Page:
As the teen years unfold, short-term and long-term boredom are not the same. Boredom over a day or so generates dissatisfaction that can often be relieved by learning to tolerate the discomfort and creating fresh interest to engage with. Long-term boredom over days into weeks, however, can take a heavier emotional toll. Over time, boredom from protracted Emptiness can generate feelings of restlessness and anxiety; and over time boredom from protracted Entrapment can generate feelings of alienation and anger. In both cases of long term boredom, the outcome is a measure of emotional pain.

Expressions of painful boredom are important for parents to attend.

Fatigue: “I’m tired of doing what I don’t like.”

Lethargy: “I don’t have energy to do anything.”

Restlessness: “I need something to do.”

Frustration: “I can’t do what I want.”

Anxiety: “I don’t know what to do.”

Loneliness: “I’m without what I love to do.”

Anger: “I hate what I have to do.”

Sadness: “I miss what I used to enjoy doing.”

Helplessness: “I can’t think of anything to do.”

Apathy: “I have nothing I care about doing.”

Depression: “There’s no point in doing anything.”

Desperation: “I’ve got to find something to do!”

I think parents should let the adolescent know that they take statements of boredom seriously, and should it become more lasting discomfort than passing dissatisfaction, it is something they want to hear and talk about. They might say something like this. “If ever you get bored and can’t find a good way to relieve it, let’s talk. Not all boredom feels the same, and most boredom comes with other unhappy feelings too. Maybe I can help you figure out what’s going on and what to do.”

Boredom can afflict young people at every stage along their adolescent way, and letting boredom do one’s thinking can lead to a vast array of troubling choices. For example, the early adolescent (9 to13), now more disinterested in doing homework than in childhood, declares: “This is so boring; I’ll watch TV instead!” (So, boredom leads to escape entertainment). Or the mid-adolescent (13 to 15), hanging out with a group of listless peers, declares: “This is so boring; let’s do something crazy!” (So, boredom leads to exciting risk taking). Or the late adolescent, feeling a dull party needs livening up, declares: “This is so boring; let’s see who can drink the most the fastest!” (So, boredom leads to substance experimentation). Or the last stage adolescent in Trial Independence (18 to 23), hating the daily drudgery of an entry level job declares: “This is so boring; I’ll skim a little money they’ll never miss!” (So, boredom leads to breaking rules).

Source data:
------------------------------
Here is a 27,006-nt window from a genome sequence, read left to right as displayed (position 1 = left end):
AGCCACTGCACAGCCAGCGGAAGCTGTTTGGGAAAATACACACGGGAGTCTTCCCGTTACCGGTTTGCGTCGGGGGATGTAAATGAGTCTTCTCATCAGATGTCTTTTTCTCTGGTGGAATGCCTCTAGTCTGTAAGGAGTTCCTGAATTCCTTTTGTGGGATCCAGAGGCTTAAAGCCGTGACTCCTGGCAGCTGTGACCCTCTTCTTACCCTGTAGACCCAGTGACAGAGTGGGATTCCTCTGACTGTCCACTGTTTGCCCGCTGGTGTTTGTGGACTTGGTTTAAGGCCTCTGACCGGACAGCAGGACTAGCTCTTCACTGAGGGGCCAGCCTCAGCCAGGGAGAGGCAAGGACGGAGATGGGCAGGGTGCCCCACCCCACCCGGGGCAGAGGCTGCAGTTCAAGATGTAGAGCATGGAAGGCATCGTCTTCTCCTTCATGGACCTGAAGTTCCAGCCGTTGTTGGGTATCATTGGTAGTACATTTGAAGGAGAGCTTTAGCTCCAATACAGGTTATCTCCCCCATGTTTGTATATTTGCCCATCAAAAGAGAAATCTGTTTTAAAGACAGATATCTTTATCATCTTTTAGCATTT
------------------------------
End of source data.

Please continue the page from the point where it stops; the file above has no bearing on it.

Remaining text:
Whether from emptiness or entrapment, boredom begins as state of disinterest that becomes painful the longer it is protracted; and the longer it is protracted, the more risk there is of impulsively seeking troubling measures for relief -- like the various forms of Escape, Excitement, Substance Experimentation, or even Rule Breaking mentioned above.

I believe boredom and seeking relief from boredom can be a factor in such problems as school discipline, school failure, dropping out of school, law breaking, procrastination, depression, substance abuse, thrill seeking, careless accidents, and even in social violence. In adolescence, when you hate having nothing to do or you hate what you have to do, you can feel that doing anything is justified to break boredom’s hold. So defending their actions to the arresting officer, the teenagers declare: “We only did this because we were bored and wanted something to do!”

Just because times of boredom are normal in adolescence doesn’t mean they are always okay. Parents need to understand how boredom can be a painful loss of abiding interest, and how distractibility and and impuslive choices can be a frantic search for an interest that will hold. The caution for parents is to remain watchful to see that the young person has sufficient tolerance and resourcefulness to safely manage this experience without allowing it to become overwhelming and lead them astray, and when it does allowing hard consequences to instruct.

For more about parenting adolescents, see my book, “SURVIVING YOUR CHILD’S ADOLESCENCE,” (Wiley, 2013.)

Next week’s entry: Adolescence as a More “Outlaw” Age

 

Carl Pickhardt, Ph.D., is a psychologist in Austin, Texas. His most recent books are: The Connected Father, The Future of Your Only Child, and Stop Screaming.